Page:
Your Monday Briefing – The New York Times
Hello. We cover the coronavirus cases in Indonesia, the devastating floods in Europe and the rise of militias in Afghanistan.
Indonesia is the epicenter of the pandemic
The suffering that ravaged India and Brazil reached Southeast Asia. Indonesia, the fourth most populous country, now has the highest number of new infections in the world, with 57,000 new cases reported on Friday.
The highly contagious Delta variant is fueling the skyrocketing rise in infections on the islands of Java and Bali. But even the record number of cases is a vast undercount. Dicky Budiman, an Indonesian epidemiologist at Griffith University in Australia, estimates the real number to be three to six times higher.
Some hospitals are setting up emergency extensions, accommodating patients in large tents. But thousands of people are sleeping in the corridors of hospitals, tents and cars, waiting for an open bed. And officials estimate that 10 percent of their health workers, on average, are isolated after exposure.
Scarcity: “If we go to the hospital, we have to bring our own oxygen,” said Nyimas Siti Nadia, 28, who is trying to help her aunt’s family get treatment. In a Yogyakarta city hospital, 33 patients died this month after the central oxygen supply ran out.
The militias rise in Afghanistan
As the Taliban take more and more territory, regional power brokers are once again recruiting and arming volunteers. Hundreds of people have taken up arms around Mazar-i-Sharif, an economic center in the north, to protect their homes and businesses.
“How can I be a trader without security? Said Musa Khan Shujayee, 34, commander of an outpost there, explaining that he would take care of his store if the Taliban hadn’t attacked the outskirts of town late last month. .
Over the past two decades, militias have gone by many names, often under the auspices of government ownership: local police, territorial army, popular uprising forces, pro-government militias, etc.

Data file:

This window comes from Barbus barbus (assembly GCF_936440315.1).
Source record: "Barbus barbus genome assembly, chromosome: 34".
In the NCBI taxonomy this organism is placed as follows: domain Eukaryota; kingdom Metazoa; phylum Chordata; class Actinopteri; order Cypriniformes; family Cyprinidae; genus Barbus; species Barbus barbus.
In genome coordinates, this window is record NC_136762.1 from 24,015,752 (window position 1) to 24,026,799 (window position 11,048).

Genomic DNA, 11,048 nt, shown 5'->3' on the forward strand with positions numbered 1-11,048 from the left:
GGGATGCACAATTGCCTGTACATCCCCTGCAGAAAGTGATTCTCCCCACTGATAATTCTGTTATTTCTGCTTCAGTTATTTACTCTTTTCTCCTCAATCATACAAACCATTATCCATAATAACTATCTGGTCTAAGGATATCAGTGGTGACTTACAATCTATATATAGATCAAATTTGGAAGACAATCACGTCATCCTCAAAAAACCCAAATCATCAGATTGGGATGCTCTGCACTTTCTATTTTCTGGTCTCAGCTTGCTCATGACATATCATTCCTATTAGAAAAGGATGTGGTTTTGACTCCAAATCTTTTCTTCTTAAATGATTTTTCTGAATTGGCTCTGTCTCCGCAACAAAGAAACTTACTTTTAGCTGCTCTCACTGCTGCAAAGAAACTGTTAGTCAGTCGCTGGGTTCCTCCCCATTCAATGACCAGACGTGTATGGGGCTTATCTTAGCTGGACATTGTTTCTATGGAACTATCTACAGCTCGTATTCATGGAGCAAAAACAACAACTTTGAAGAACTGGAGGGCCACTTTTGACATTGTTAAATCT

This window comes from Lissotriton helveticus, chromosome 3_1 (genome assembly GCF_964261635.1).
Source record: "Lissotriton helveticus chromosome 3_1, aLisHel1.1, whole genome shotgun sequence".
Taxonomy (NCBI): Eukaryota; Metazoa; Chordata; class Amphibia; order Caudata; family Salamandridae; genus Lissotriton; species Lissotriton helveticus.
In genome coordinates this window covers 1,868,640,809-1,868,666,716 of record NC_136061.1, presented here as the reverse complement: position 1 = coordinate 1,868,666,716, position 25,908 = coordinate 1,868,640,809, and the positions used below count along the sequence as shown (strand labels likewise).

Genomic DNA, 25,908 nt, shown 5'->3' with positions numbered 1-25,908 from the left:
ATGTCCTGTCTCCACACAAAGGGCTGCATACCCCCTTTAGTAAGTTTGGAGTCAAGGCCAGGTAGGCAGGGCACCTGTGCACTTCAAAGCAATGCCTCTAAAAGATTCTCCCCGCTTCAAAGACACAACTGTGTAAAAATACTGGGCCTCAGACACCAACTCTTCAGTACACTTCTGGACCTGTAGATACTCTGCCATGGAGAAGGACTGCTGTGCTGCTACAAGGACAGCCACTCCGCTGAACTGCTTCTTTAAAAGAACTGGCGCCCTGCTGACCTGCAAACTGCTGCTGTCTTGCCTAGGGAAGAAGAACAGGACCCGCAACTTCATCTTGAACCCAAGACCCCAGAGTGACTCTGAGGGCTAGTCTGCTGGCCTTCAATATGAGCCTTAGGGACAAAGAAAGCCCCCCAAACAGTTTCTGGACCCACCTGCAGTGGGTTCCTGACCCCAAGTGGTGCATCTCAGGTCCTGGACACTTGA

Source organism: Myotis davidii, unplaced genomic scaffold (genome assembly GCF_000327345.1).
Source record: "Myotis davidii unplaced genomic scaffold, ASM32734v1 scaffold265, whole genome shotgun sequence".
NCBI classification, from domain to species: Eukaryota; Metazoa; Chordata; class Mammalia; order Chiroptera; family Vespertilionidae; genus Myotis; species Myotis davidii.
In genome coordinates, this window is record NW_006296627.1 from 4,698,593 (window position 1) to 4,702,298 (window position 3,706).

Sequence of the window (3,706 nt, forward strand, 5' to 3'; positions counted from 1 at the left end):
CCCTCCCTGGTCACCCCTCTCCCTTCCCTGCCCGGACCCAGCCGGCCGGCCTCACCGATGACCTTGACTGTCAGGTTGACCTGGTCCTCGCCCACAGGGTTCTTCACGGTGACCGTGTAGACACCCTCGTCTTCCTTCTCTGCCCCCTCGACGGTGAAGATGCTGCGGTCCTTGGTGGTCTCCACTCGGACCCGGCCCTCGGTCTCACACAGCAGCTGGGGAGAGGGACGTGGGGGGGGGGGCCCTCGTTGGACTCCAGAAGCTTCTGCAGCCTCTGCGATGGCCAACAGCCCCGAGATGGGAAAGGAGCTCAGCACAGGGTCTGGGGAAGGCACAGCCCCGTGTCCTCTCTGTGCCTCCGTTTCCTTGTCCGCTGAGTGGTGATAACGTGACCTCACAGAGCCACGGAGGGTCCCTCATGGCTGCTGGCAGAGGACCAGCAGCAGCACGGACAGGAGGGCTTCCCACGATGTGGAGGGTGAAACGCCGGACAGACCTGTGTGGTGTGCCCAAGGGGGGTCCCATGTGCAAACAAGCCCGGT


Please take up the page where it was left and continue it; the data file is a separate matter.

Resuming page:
But the motley regional alliances feel different now. As the country slides into instability, many fear this new mutation echoes too closely how Afghanistan fell into civil war in the 1990s.
THE LAST NEWS
After auction scandals, human rights abuses, overcrowded host cities and now a pandemic, people are wondering if the Olympics are more of a problem than they are worth. A recent poll found that only 22% of Japanese believe the Tokyo Games should take place.
ARTS AND IDEAS
Culture will shape the future of New York
New York City is New York City because of its concentrated creativity. Now the arts and entertainment are at the heart of the city’s drive to remain vital as stores battle e-commerce, remote working reshapes central business districts, and families flee for exurbs. But the industry is facing a bumpy recovery.
Broadway hopes to be operational in a few months, but tourism is lagging behind. The Metropolitan Opera has scheduled performances in September, but it must negotiate a deal with its musicians. Nightlife is vibrant, but clubs, comedy wineries, and concert halls are struggling to access federal aid.
These setbacks could hamper the recovery of the city. The arts and entertainment are a major industry, employing some 93,500 people before the pandemic and paying them $ 7.4 billion in salaries. Culturally, it is the cornerstone of the city.
“In my opinion, there will be no strong recovery for New York City without the performing arts showing the way,” said Eli Dvorkin, editorial and policy director at the Center for an Urban Future. “People gravitate here because of the city’s cultural life.
PLAY, WATCH, EAT
What to cook
That’s it for today’s briefing. See you next time. – Amelie
PS The new season of “Modern Love” arrives on Prime Video on Friday August 13th. Watch the trailer.
The final episode of “The Daily” focuses on the abuse of Aboriginal children in Canada.
You can reach Amelia and the team at [email protected].